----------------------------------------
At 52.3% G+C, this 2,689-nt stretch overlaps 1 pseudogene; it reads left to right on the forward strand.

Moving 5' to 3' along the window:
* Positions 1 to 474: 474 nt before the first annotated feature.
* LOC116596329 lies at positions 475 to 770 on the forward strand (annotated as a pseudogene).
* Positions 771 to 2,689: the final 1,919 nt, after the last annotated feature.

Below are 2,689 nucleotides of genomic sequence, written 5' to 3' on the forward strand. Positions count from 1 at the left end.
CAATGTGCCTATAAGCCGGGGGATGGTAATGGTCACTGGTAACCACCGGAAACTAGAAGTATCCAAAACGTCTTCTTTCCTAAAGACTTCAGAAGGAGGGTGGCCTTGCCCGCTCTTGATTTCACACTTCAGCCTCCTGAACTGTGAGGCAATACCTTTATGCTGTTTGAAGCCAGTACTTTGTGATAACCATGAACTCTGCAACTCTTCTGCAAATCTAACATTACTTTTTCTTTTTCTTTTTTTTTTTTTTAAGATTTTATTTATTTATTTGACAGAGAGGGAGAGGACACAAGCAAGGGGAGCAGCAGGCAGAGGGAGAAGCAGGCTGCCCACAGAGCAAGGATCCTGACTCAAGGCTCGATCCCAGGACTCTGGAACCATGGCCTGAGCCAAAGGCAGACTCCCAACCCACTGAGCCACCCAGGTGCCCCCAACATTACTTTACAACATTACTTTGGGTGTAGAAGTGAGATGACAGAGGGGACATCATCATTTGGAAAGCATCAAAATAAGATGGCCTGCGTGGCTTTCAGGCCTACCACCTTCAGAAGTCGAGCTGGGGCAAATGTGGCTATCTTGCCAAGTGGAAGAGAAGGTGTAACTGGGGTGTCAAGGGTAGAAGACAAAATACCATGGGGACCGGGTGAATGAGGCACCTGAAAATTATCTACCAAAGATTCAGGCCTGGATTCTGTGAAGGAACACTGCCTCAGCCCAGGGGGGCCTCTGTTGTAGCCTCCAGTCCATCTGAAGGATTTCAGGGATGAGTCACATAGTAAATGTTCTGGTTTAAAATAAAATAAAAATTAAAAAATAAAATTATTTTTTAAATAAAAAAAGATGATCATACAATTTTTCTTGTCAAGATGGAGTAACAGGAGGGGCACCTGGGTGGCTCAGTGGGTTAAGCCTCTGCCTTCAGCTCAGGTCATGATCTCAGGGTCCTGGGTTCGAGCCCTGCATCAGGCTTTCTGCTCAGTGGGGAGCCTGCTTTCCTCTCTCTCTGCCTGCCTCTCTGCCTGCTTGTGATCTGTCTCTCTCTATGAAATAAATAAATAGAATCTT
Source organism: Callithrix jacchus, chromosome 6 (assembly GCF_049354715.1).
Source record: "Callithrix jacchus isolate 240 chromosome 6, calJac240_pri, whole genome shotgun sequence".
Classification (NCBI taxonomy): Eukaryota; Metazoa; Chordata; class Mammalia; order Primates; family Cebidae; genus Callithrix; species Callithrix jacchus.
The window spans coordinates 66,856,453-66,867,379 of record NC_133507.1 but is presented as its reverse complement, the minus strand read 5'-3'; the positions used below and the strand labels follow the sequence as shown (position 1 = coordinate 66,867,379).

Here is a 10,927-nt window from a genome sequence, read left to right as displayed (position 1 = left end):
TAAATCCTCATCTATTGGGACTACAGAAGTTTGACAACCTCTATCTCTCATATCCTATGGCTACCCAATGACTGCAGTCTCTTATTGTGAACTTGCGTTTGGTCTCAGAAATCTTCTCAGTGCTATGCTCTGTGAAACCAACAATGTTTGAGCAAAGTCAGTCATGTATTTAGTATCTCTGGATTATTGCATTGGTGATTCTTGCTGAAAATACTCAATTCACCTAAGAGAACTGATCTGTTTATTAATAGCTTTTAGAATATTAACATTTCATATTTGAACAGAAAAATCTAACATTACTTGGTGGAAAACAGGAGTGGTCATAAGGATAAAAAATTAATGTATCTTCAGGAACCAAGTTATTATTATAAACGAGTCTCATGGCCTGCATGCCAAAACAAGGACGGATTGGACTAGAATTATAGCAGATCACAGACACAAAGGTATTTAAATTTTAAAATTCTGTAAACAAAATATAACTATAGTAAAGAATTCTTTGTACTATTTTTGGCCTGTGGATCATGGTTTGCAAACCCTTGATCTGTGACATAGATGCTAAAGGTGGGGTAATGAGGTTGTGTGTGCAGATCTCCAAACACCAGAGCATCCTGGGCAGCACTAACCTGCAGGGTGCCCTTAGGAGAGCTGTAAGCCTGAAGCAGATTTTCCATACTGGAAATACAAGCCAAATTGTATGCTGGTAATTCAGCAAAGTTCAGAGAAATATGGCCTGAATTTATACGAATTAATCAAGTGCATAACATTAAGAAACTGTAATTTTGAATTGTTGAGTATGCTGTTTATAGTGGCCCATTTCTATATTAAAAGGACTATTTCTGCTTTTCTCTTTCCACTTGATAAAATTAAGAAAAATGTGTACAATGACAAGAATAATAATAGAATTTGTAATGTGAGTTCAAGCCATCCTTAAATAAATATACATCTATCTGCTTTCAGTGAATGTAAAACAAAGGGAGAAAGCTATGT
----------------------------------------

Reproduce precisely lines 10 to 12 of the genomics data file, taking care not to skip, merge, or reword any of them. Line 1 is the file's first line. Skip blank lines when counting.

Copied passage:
Classification (NCBI taxonomy): Eukaryota; Metazoa; Chordata; class Mammalia; order Primates; family Cebidae; genus Callithrix; species Callithrix jacchus.
The window spans coordinates 66,856,453-66,867,379 of record NC_133507.1 but is presented as its reverse complement, the minus strand read 5'-3'; the positions used below and the strand labels follow the sequence as shown (position 1 = coordinate 66,867,379).

Here is a 10,927-nt window from a genome sequence, read left to right as displayed (position 1 = left end):